Companionable, Burgeoning, etc

Paula’s Thursday’s Special: Pick a word:     I decided to follow Paula’s lead and interpret them all.  Please click on any image for a better view. Populated – King Cormorants on an isle in the Beagle Channel  Time Sensitive – Mirabilis Jalapa, or commonly known as Four O’clocks because they usually don’t open until around four o’clock  Companionable  Clandestine   And lastly the burgeoning city … Continue reading Companionable, Burgeoning, etc

Photo Editing: Major Make-Overs

Some photos require a major make-over.   Telephone wires, garbage cans, errant people.  Sometimes there is just no way to get the shot you want.  There were numerous things I wanted to change in the first photo below.  The parked cars, the pedestrian, the sign propped against the gate …  And I would have liked the gates to be closed.   But this was the … Continue reading Photo Editing: Major Make-Overs

It’s all there in Black and White

When reviewing my photos I’ve taken to converting them to black and white, often with pleasing results.  Even with landscapes where one is often captivated by the colours spread before our lens, conversion to black and white simplifies the composition  and sometimes reveals dynamics within the shot that went unnoticed in the riot of colour.  Instead of being bedazzled by the colours, the eye sees the values within the shot.  It’s the habit of many painters to view their paintings in black and white to determine balance within the painting, by judging the values. With abrupt or frequent value changes a b/w Continue reading “It’s all there in Black and White”

The Cook’s Tour of Buenos Aires

We were coming to the end of our stay in Buenos Aires and didn’t want to later say, “We didn’t know THAT was there!”  or  “I didn’t know we were that close to THAT”  or  “I wish we had …”     … so we took a tour.    Through the streets of Buenos Aires … Additional photos can be seen at Beyond the Brush Photography Below are … Continue reading The Cook’s Tour of Buenos Aires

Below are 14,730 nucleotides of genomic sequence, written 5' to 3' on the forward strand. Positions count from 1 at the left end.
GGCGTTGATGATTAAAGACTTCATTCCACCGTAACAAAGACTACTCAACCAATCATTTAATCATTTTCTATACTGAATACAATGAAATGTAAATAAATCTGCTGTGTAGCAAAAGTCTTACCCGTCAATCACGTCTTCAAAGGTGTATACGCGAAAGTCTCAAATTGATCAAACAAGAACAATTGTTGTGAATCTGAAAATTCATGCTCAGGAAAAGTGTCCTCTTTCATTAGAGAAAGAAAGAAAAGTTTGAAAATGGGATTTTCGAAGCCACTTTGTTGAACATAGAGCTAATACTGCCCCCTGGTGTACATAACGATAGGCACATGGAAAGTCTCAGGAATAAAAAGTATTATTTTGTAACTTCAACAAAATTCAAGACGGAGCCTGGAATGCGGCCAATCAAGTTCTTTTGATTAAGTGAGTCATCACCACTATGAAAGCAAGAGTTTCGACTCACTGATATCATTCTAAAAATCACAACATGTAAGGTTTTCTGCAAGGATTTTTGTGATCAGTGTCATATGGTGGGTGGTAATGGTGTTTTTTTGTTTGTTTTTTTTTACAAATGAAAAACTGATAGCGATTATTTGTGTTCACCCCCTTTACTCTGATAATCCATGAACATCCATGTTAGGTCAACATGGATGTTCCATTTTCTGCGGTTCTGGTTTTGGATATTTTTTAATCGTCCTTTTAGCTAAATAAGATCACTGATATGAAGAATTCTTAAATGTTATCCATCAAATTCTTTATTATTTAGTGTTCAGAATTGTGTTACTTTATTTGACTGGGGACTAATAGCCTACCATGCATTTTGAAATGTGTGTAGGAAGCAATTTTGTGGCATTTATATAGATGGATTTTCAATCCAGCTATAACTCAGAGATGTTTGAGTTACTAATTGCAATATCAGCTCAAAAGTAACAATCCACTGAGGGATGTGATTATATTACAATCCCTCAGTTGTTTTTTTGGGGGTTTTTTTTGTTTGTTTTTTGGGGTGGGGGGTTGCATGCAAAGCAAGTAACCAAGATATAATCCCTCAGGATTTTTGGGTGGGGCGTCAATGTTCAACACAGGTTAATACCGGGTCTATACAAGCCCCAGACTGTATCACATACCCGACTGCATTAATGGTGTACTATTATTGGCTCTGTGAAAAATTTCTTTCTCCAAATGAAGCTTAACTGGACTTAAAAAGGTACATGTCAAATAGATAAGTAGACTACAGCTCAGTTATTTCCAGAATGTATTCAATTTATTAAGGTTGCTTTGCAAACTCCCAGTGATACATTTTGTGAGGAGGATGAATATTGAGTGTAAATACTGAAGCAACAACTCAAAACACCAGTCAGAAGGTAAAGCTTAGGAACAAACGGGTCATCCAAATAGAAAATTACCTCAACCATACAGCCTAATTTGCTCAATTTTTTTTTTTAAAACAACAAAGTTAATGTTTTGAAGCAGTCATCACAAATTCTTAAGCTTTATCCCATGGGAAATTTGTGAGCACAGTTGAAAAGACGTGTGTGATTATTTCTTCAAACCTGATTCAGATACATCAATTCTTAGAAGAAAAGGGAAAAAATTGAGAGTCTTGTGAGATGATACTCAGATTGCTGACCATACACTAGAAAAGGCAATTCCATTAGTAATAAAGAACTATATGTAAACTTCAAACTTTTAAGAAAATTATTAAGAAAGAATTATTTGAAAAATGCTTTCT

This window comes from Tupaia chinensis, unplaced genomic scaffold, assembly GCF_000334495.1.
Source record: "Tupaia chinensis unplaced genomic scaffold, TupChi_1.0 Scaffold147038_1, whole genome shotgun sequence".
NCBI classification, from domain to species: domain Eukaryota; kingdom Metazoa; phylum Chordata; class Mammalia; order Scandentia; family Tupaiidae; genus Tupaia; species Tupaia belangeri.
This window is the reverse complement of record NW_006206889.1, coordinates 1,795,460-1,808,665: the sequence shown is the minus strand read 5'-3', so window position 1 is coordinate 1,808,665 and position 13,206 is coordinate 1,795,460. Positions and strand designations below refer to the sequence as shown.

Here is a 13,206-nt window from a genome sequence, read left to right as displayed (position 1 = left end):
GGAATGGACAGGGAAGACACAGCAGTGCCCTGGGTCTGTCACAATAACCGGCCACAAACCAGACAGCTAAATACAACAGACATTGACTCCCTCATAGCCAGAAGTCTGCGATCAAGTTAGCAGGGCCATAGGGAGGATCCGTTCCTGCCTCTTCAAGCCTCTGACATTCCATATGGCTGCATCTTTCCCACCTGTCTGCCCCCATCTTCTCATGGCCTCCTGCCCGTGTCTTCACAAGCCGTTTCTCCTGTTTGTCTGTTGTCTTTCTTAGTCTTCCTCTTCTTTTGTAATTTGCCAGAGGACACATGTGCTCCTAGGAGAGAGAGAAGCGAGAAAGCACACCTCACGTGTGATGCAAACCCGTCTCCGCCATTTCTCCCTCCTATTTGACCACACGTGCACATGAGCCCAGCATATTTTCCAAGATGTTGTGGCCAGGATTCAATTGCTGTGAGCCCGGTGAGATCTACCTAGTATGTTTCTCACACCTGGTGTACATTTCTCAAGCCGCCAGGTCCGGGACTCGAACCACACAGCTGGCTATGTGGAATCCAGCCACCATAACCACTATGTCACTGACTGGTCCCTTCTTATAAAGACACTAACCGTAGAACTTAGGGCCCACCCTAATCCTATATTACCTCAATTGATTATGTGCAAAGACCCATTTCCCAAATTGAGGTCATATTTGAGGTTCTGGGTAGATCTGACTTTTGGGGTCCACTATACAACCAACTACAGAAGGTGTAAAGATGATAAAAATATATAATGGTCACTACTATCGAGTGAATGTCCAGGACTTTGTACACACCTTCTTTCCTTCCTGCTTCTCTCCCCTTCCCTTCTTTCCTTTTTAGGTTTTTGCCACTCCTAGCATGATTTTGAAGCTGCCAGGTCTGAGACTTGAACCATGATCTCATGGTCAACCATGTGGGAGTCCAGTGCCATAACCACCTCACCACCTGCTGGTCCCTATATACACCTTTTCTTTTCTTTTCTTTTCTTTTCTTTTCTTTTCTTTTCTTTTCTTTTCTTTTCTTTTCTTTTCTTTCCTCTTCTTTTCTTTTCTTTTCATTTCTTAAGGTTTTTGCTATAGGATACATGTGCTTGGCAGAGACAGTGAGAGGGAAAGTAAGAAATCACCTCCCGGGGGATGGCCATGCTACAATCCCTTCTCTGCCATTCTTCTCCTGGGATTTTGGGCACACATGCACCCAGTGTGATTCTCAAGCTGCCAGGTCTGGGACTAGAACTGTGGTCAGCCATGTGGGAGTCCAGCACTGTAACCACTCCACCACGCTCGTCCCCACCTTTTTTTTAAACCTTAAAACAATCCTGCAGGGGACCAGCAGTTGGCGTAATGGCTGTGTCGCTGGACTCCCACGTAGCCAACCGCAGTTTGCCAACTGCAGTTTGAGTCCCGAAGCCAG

Free-Ranging in Buenos Aires

We had gone free-ranging yesterday, hitting the streets of Buenos Aires with no specific goals, to let the city unfold un-prompted.

We had ridden the subway …

… the cars like something off the Orient Express—wooden windows, wooden seats wooden doors … that didn’t necessarily close all the way or when they were supposed to, or even stay closed for that matter. But it was reasonably clean and efficient enough at moving people.  The fare was less than one peso, about 25¢ and, we later learned, can even be free if one arrives just as something liquid has spilled into the ticket machine rendering it temporarily out-of-order.

We had  strolled Continue reading “Free-Ranging in Buenos Aires”

Originally posted on Beyond the Brush Photography:
Bueonos Aires …  is said to have the highest concentration of theatres in the world. I found much of the architecture in Buenos Aires different from other cities I’ve visited.  It is an eclectic mix and adaptation of classic European styles designed by architects such as Mario Palanti, Virginio Colombo and Eduardo Rodriguez Ortega  who designed with their own… Continue reading

Impressions of Buenos Aires

Snow and ice and plummeting temperatures prevailed at home, but Argentinians were approaching their longest day of the year and at 6 p.m. on a December evening the sun was still high, the air was still warm, and the streets were bustling, noisy and at times congested, but also bright and green.

My first impression is of a relatively pretty city as cities go. Not particularly keen on cities, we prided ourselves on the fact that during our last excursions to Europe we had succeeded in avoiding all contact with large cities, except for the necessity of arrival and departure at a major airport.  Buenos Aires though presented an abundance of bloom  – purple blossoms hanging in great profusion from the many trees, yellow and rose-coloured blossoms, and gorgeous blue bulbs.
Argentinians, we found, Continue reading “Impressions of Buenos Aires”

Tales from South America

Off again.  This time to South America.

South America is not a place I ever thought I would visit, although I’m not sure why that was so. My images of the continent were derived from Romancing the Stone, and Indiana Jones movies and films from the 1940s of slow, lazy ceiling fans wafting the air in oppressive heat, and men in Panama hats; of people who escaped to the southern continent and purposely lost themselves in its out of the mainstream cities.  But the opportunity arose … Continue reading “Tales from South America”